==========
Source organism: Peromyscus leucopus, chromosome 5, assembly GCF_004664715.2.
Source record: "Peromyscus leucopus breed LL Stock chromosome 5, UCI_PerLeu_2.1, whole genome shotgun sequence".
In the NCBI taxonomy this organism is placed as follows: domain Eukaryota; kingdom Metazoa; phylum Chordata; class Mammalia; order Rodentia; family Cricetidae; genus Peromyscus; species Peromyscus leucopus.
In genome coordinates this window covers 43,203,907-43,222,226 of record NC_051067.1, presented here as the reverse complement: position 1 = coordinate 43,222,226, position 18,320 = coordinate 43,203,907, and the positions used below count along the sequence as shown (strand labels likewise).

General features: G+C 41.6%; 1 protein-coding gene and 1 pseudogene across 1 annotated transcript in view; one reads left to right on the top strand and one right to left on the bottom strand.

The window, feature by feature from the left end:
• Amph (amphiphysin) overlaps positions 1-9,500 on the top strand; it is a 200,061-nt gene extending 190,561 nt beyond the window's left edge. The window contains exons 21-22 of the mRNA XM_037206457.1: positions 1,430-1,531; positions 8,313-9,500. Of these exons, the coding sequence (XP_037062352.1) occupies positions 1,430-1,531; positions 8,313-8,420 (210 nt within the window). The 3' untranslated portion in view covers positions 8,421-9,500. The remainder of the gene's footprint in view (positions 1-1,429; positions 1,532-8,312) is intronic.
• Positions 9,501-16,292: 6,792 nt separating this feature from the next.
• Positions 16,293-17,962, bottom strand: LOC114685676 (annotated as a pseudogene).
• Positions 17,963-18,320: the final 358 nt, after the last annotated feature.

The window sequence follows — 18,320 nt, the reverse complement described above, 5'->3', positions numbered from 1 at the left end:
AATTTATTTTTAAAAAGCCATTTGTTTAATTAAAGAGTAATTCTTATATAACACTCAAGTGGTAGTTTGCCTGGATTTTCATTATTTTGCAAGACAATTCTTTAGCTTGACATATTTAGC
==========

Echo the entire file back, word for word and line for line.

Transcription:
Source organism: Peromyscus leucopus, chromosome 5, assembly GCF_004664715.2.
Source record: "Peromyscus leucopus breed LL Stock chromosome 5, UCI_PerLeu_2.1, whole genome shotgun sequence".
In the NCBI taxonomy this organism is placed as follows: domain Eukaryota; kingdom Metazoa; phylum Chordata; class Mammalia; order Rodentia; family Cricetidae; genus Peromyscus; species Peromyscus leucopus.
In genome coordinates this window covers 43,203,907-43,222,226 of record NC_051067.1, presented here as the reverse complement: position 1 = coordinate 43,222,226, position 18,320 = coordinate 43,203,907, and the positions used below count along the sequence as shown (strand labels likewise).

General features: G+C 41.6%; 1 protein-coding gene and 1 pseudogene across 1 annotated transcript in view; one reads left to right on the top strand and one right to left on the bottom strand.

The window, feature by feature from the left end:
• Amph (amphiphysin) overlaps positions 1-9,500 on the top strand; it is a 200,061-nt gene extending 190,561 nt beyond the window's left edge. The window contains exons 21-22 of the mRNA XM_037206457.1: positions 1,430-1,531; positions 8,313-9,500. Of these exons, the coding sequence (XP_037062352.1) occupies positions 1,430-1,531; positions 8,313-8,420 (210 nt within the window). The 3' untranslated portion in view covers positions 8,421-9,500. The remainder of the gene's footprint in view (positions 1-1,429; positions 1,532-8,312) is intronic.
• Positions 9,501-16,292: 6,792 nt separating this feature from the next.
• Positions 16,293-17,962, bottom strand: LOC114685676 (annotated as a pseudogene).
• Positions 17,963-18,320: the final 358 nt, after the last annotated feature.

The window sequence follows — 18,320 nt, the reverse complement described above, 5'->3', positions numbered from 1 at the left end:
AATTTATTTTTAAAAAGCCATTTGTTTAATTAAAGAGTAATTCTTATATAACACTCAAGTGGTAGTTTGCCTGGATTTTCATTATTTTGCAAGACAATTCTTTAGCTTGACATATTTAGC